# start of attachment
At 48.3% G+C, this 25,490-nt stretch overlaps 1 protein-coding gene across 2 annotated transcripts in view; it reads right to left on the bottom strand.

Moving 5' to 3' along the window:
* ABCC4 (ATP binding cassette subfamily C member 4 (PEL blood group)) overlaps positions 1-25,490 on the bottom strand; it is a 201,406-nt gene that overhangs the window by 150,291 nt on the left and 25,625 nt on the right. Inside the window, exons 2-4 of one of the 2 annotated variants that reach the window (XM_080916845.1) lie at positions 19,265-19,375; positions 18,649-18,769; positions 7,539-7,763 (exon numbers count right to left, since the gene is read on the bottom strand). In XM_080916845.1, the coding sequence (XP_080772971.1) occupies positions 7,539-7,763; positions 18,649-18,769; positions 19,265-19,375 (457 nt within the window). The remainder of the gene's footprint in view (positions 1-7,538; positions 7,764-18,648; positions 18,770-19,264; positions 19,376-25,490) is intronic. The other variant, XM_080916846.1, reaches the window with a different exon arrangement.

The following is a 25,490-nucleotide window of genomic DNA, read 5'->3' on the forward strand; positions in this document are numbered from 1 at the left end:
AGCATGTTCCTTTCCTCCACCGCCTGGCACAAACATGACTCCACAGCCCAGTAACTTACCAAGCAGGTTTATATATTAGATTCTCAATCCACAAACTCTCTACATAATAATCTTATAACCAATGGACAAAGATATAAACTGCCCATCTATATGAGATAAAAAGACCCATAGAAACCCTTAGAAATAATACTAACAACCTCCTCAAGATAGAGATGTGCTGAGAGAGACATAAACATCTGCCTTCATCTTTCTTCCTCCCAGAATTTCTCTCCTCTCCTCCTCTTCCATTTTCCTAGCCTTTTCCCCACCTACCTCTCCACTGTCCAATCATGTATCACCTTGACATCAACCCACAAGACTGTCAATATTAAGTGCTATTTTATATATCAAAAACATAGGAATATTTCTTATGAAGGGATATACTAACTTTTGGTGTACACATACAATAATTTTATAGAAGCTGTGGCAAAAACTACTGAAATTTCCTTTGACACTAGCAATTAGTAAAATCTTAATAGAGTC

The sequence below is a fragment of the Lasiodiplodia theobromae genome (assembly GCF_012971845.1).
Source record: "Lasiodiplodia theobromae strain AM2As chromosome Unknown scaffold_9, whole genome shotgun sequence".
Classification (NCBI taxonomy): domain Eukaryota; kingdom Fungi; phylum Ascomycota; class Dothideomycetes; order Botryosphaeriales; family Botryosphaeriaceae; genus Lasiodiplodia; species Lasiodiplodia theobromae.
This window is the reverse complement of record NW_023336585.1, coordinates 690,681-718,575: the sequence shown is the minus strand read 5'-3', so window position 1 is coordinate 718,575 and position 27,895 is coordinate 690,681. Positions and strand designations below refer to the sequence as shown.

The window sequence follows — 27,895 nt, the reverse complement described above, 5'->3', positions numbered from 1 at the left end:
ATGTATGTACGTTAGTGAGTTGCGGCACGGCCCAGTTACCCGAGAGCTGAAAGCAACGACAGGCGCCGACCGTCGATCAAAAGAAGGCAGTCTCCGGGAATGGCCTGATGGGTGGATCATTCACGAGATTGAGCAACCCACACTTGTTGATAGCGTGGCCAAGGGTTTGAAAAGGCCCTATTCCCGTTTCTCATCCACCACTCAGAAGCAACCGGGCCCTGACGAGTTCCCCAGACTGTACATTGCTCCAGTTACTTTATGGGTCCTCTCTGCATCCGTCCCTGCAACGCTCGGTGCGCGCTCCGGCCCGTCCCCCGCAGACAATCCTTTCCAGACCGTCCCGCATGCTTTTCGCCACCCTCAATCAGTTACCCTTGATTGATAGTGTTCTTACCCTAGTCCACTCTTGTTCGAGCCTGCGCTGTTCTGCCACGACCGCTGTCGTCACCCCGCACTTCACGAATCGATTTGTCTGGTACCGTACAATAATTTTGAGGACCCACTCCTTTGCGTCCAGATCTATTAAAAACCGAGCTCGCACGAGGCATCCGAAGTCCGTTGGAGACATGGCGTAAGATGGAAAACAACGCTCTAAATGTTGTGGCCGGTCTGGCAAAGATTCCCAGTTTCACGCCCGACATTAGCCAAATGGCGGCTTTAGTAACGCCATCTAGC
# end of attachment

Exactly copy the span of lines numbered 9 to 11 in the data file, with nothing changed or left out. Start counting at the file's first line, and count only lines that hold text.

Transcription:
This window is the reverse complement of record NW_023336585.1, coordinates 690,681-718,575: the sequence shown is the minus strand read 5'-3', so window position 1 is coordinate 718,575 and position 27,895 is coordinate 690,681. Positions and strand designations below refer to the sequence as shown.

The window sequence follows — 27,895 nt, the reverse complement described above, 5'->3', positions numbered from 1 at the left end:
ATGTATGTACGTTAGTGAGTTGCGGCACGGCCCAGTTACCCGAGAGCTGAAAGCAACGACAGGCGCCGACCGTCGATCAAAAGAAGGCAGTCTCCGGGAATGGCCTGATGGGTGGATCATTCACGAGATTGAGCAACCCACACTTGTTGATAGCGTGGCCAAGGGTTTGAAAAGGCCCTATTCCCGTTTCTCATCCACCACTCAGAAGCAACCGGGCCCTGACGAGTTCCCCAGACTGTACATTGCTCCAGTTACTTTATGGGTCCTCTCTGCATCCGTCCCTGCAACGCTCGGTGCGCGCTCCGGCCCGTCCCCCGCAGACAATCCTTTCCAGACCGTCCCGCATGCTTTTCGCCACCCTCAATCAGTTACCCTTGATTGATAGTGTTCTTACCCTAGTCCACTCTTGTTCGAGCCTGCGCTGTTCTGCCACGACCGCTGTCGTCACCCCGCACTTCACGAATCGATTTGTCTGGTACCGTACAATAATTTTGAGGACCCACTCCTTTGCGTCCAGATCTATTAAAAACCGAGCTCGCACGAGGCATCCGAAGTCCGTTGGAGACATGGCGTAAGATGGAAAACAACGCTCTAAATGTTGTGGCCGGTCTGGCAAAGATTCCCAGTTTCACGCCCGACATTAGCCAAATGGCGGCTTTAGTAACGCCATCTAGC